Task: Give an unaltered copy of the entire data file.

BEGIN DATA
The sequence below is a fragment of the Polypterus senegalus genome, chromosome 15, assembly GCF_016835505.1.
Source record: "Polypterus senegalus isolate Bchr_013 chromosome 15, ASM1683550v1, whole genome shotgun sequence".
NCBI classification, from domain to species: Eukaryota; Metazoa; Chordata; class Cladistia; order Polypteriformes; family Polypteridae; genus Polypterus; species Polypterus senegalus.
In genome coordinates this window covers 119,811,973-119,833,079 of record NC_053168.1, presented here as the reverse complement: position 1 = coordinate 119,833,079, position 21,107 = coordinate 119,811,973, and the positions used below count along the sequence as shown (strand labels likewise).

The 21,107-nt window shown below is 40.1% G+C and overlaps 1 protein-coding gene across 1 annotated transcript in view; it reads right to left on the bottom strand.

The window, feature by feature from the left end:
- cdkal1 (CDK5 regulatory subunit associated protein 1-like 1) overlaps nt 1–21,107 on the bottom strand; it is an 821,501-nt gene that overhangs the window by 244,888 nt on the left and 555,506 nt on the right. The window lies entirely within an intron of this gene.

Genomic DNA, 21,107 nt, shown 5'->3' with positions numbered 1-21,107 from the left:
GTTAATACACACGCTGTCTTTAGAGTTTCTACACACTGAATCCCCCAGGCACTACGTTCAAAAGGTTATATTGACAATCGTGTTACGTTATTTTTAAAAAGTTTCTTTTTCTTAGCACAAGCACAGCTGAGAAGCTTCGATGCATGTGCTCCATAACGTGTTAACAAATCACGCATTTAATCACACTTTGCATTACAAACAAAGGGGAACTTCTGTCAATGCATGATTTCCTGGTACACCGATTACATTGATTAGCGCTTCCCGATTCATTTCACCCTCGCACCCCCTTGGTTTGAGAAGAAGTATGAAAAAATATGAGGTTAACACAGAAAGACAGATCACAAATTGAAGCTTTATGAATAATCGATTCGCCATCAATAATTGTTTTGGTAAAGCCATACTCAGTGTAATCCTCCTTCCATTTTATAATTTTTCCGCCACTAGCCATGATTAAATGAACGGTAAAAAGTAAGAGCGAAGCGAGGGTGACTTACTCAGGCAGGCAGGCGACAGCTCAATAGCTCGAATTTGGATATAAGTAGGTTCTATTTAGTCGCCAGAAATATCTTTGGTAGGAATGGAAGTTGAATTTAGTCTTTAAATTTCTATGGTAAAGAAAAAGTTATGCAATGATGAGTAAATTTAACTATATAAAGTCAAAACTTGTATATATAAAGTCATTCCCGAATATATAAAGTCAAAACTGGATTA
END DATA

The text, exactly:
The sequence below is a fragment of the Polypterus senegalus genome, chromosome 15, assembly GCF_016835505.1.
Source record: "Polypterus senegalus isolate Bchr_013 chromosome 15, ASM1683550v1, whole genome shotgun sequence".
NCBI classification, from domain to species: Eukaryota; Metazoa; Chordata; class Cladistia; order Polypteriformes; family Polypteridae; genus Polypterus; species Polypterus senegalus.
In genome coordinates this window covers 119,811,973-119,833,079 of record NC_053168.1, presented here as the reverse complement: position 1 = coordinate 119,833,079, position 21,107 = coordinate 119,811,973, and the positions used below count along the sequence as shown (strand labels likewise).

The 21,107-nt window shown below is 40.1% G+C and overlaps 1 protein-coding gene across 1 annotated transcript in view; it reads right to left on the bottom strand.

The window, feature by feature from the left end:
- cdkal1 (CDK5 regulatory subunit associated protein 1-like 1) overlaps nt 1–21,107 on the bottom strand; it is an 821,501-nt gene that overhangs the window by 244,888 nt on the left and 555,506 nt on the right. The window lies entirely within an intron of this gene.

Genomic DNA, 21,107 nt, shown 5'->3' with positions numbered 1-21,107 from the left:
GTTAATACACACGCTGTCTTTAGAGTTTCTACACACTGAATCCCCCAGGCACTACGTTCAAAAGGTTATATTGACAATCGTGTTACGTTATTTTTAAAAAGTTTCTTTTTCTTAGCACAAGCACAGCTGAGAAGCTTCGATGCATGTGCTCCATAACGTGTTAACAAATCACGCATTTAATCACACTTTGCATTACAAACAAAGGGGAACTTCTGTCAATGCATGATTTCCTGGTACACCGATTACATTGATTAGCGCTTCCCGATTCATTTCACCCTCGCACCCCCTTGGTTTGAGAAGAAGTATGAAAAAATATGAGGTTAACACAGAAAGACAGATCACAAATTGAAGCTTTATGAATAATCGATTCGCCATCAATAATTGTTTTGGTAAAGCCATACTCAGTGTAATCCTCCTTCCATTTTATAATTTTTCCGCCACTAGCCATGATTAAATGAACGGTAAAAAGTAAGAGCGAAGCGAGGGTGACTTACTCAGGCAGGCAGGCGACAGCTCAATAGCTCGAATTTGGATATAAGTAGGTTCTATTTAGTCGCCAGAAATATCTTTGGTAGGAATGGAAGTTGAATTTAGTCTTTAAATTTCTATGGTAAAGAAAAAGTTATGCAATGATGAGTAAATTTAACTATATAAAGTCAAAACTTGTATATATAAAGTCATTCCCGAATATATAAAGTCAAAACTGGATTA